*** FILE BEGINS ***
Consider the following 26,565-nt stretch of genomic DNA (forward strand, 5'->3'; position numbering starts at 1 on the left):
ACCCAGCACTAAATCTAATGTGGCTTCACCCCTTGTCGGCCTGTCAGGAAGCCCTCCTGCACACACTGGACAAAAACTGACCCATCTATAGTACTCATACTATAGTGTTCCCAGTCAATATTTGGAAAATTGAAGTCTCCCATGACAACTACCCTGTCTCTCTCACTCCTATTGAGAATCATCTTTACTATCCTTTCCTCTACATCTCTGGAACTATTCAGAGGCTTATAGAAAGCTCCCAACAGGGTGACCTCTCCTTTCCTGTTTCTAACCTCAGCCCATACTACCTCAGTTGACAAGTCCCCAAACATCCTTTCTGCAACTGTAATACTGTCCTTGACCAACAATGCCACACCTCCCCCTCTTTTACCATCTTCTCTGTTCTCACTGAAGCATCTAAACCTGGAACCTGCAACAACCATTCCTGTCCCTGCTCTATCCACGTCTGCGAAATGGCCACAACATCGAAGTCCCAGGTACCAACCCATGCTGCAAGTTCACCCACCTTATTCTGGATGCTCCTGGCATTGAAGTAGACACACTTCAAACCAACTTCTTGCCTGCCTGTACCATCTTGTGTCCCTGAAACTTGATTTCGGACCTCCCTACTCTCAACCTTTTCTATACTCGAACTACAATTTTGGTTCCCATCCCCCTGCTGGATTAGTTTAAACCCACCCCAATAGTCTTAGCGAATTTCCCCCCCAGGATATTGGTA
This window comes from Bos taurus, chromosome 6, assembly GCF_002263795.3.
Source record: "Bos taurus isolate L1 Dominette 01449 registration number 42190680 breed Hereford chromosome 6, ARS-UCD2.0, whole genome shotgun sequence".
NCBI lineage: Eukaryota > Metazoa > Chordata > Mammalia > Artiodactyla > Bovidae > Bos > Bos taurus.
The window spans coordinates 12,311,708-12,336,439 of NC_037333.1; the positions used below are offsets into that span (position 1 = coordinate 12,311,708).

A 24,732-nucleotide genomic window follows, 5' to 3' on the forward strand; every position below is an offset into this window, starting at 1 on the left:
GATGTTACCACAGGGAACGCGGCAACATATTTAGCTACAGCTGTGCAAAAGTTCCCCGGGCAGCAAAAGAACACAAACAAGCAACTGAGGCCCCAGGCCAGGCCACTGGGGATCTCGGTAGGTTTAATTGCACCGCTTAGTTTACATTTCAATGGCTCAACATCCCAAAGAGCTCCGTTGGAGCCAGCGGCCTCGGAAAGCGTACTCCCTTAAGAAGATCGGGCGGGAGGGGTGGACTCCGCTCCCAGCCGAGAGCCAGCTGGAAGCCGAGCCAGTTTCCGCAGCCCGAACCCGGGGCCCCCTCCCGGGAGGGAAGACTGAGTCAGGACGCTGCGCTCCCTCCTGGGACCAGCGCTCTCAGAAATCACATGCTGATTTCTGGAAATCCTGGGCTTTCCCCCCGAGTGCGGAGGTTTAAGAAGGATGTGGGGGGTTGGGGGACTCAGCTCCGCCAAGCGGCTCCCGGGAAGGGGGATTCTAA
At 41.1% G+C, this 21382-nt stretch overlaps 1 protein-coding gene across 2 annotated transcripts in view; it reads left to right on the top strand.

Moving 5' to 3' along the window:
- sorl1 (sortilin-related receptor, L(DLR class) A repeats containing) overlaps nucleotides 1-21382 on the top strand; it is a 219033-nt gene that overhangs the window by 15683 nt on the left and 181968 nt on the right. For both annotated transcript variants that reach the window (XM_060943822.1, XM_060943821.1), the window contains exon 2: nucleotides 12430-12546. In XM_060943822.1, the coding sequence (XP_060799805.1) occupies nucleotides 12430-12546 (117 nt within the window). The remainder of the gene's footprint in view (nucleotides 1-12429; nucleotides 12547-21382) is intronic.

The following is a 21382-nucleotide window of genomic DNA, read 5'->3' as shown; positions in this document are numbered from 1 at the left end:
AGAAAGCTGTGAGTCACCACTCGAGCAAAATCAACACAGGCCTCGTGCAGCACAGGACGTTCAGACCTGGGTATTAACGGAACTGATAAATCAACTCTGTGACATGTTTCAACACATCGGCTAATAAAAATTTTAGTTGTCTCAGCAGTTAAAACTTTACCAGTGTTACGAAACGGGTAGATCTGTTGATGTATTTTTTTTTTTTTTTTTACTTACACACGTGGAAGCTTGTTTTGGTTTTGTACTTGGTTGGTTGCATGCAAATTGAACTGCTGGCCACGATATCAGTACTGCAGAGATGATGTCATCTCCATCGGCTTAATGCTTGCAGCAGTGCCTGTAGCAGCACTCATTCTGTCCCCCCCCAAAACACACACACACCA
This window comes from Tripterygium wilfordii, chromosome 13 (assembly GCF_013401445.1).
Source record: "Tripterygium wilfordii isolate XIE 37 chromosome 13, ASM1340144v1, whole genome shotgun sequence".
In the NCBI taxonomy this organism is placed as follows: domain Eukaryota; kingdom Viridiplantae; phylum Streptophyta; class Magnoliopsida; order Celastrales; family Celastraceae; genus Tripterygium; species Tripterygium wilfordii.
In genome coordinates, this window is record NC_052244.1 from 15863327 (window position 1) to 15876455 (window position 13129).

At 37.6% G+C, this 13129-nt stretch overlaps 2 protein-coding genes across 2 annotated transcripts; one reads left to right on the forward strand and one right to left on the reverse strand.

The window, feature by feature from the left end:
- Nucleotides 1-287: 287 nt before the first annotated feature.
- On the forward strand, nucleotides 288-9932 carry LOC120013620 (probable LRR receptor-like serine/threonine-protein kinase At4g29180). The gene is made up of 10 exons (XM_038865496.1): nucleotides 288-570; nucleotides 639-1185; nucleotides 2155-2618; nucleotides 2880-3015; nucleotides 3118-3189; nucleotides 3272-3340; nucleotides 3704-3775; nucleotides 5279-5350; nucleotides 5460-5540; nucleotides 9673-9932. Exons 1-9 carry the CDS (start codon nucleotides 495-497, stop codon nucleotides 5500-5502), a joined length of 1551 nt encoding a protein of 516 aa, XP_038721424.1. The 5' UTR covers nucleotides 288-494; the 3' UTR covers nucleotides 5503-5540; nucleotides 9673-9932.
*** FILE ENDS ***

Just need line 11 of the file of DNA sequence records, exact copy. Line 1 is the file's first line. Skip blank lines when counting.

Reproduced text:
- sorl1 (sortilin-related receptor, L(DLR class) A repeats containing) overlaps nucleotides 1-21382 on the top strand; it is a 219033-nt gene that overhangs the window by 15683 nt on the left and 181968 nt on the right. For both annotated transcript variants that reach the window (XM_060943822.1, XM_060943821.1), the window contains exon 2: nucleotides 12430-12546. In XM_060943822.1, the coding sequence (XP_060799805.1) occupies nucleotides 12430-12546 (117 nt within the window). The remainder of the gene's footprint in view (nucleotides 1-12429; nucleotides 12547-21382) is intronic.